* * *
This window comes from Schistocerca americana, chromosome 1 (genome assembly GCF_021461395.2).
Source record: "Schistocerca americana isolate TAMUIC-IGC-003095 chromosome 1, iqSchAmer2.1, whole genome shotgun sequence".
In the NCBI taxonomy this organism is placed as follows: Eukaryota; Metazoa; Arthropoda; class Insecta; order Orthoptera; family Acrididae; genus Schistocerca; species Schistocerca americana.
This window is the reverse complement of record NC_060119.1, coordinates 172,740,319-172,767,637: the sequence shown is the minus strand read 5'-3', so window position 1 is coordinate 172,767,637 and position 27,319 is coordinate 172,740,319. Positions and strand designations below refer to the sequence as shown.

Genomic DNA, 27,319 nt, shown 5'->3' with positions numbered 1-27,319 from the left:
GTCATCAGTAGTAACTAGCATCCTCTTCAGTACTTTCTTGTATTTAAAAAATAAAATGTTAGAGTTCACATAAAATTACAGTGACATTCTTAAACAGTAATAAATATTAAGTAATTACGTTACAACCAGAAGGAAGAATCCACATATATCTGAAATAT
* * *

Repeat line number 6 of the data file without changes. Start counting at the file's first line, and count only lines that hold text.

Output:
GTCATCAGTAGTAACTAGCATCCTCTTCAGTACTTTCTTGTATTTAAAAAATAAAATGTTAGAGTTCACATAAAATTACAGTGACATTCTTAAACAGTAATAAATATTAAGTAATTACGTTACAACCAGAAGGAAGAATCCACATATATCTGAAATAT